Invasive Plant Remediation: This was kept in-check easily. I typically went in every 3 weeks with the power whipper and cut back any new growth. Camille Tremblay of the NCC recommended I wrap roots in black plastic but I was a bit reluctant to introduce plastic to the gardens and instead I experimented with cardboard coverings over the worst areas. I got the idea from Ed Lawrence, the garden guy. This worked quite well and it starved the roots of light. I recommend the long term plan for dealing with invasive plants is to consider a combination of cardboard coverage as well and using a root extractor. The value of the root extractor is that it can expose some healthy dirt during the extraction process and be an excellent microsite for planting fresh seed. Here is an example of the tool: https://extractigator.com/. The only problem with this particular tool is that it assumes it is pulling out an existing tree that remains in place. We need to find a tool that can grab the roots alone and pry.
Plant Details: Here is a quick summary of each of the plants (both new and old) that live in the pollinator garden.
- Dogwoods. Big success! I did grab some dogwoods from a remote highway. I was able to select specimens that had a healthy mix of GoldenRod mixed in and these all took. We also received a gift of Grey Dogwoods and it has survived the transplant shock. In summary, the dogwoods are a winner and have a bright future.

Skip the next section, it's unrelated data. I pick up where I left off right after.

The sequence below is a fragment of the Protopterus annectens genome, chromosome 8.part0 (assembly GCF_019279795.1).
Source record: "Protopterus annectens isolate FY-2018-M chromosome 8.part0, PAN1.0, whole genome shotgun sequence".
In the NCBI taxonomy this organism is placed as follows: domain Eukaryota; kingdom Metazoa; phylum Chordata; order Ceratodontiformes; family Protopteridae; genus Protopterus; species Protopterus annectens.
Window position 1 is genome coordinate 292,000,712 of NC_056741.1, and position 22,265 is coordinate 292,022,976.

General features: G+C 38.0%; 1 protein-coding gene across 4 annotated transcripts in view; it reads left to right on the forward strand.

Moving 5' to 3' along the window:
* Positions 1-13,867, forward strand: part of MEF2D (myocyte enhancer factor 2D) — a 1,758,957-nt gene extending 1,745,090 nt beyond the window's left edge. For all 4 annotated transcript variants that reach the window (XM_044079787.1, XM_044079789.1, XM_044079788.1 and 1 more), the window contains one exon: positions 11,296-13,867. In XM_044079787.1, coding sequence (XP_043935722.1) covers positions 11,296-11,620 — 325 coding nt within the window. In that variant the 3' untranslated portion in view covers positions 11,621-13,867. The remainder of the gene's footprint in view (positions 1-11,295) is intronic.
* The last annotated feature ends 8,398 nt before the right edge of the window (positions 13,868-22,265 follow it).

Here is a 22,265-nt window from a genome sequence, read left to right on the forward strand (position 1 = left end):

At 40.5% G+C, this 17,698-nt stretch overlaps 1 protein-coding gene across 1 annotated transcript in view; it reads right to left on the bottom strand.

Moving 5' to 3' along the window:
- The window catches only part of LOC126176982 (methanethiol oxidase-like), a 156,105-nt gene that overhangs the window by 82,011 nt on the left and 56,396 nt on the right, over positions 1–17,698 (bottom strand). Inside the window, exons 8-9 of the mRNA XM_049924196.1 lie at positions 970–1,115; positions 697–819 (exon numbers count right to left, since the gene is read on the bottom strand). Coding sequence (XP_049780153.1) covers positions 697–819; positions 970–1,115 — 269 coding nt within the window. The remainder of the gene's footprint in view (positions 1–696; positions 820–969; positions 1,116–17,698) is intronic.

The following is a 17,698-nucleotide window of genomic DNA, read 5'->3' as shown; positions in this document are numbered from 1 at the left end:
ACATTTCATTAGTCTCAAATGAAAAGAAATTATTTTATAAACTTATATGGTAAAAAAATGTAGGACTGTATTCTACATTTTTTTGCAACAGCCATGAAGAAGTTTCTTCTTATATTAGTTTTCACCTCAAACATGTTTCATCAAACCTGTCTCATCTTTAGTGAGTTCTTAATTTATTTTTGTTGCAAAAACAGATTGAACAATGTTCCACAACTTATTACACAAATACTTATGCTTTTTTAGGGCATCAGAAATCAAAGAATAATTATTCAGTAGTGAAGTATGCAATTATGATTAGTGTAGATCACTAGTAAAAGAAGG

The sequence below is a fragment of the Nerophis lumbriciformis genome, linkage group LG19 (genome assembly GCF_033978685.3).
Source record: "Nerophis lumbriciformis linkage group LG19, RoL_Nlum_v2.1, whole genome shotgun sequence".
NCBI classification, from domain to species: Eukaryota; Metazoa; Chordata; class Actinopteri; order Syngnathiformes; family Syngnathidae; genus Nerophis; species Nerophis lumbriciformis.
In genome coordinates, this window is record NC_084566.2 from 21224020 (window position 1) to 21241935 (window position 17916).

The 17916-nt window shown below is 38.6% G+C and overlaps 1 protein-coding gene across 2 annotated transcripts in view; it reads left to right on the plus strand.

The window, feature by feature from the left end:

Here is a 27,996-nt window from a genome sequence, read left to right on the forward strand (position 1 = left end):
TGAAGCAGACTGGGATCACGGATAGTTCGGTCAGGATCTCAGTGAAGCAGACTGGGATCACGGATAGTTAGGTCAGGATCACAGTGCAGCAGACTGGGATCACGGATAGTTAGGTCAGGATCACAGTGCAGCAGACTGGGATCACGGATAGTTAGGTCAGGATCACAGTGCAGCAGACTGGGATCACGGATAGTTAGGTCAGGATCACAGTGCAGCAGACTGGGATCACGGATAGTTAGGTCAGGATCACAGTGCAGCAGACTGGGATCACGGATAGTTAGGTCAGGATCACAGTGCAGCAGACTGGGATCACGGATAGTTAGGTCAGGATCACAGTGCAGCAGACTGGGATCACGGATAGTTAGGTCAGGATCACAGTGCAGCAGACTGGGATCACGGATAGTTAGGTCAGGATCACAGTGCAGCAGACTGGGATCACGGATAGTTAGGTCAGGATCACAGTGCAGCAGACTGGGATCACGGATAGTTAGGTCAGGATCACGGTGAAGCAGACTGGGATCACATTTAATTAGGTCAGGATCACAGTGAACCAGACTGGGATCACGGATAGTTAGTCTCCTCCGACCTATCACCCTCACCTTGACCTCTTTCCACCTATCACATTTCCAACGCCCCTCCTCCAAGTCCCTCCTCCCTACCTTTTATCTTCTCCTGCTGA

- Asters. I plunked in a single aster two years ago when it was a buckthorn jungle and it survived. And now that the buckthorn got removed, this plant flourished and delivered a large wonderful bouquet of purple in late august. It stole the show when the other plants were less prominent. We did introduce some juvenile Asters and they struggled but survived. They don’t look like much now but hopefully they may take off but it will be a long game for them.
- Black Eye Susans. Not the super star I was hoping for but they survived. At best, they got established and perhaps they may flourish in the future.
- Smooth Blue Asters
- Symphyotrichum Leaf
- Yarrow. July was not kind to this plant and I worked hard to keep them alive with watering but they took off in August. I was not feeling optimistic about them but once the rains came, they took off.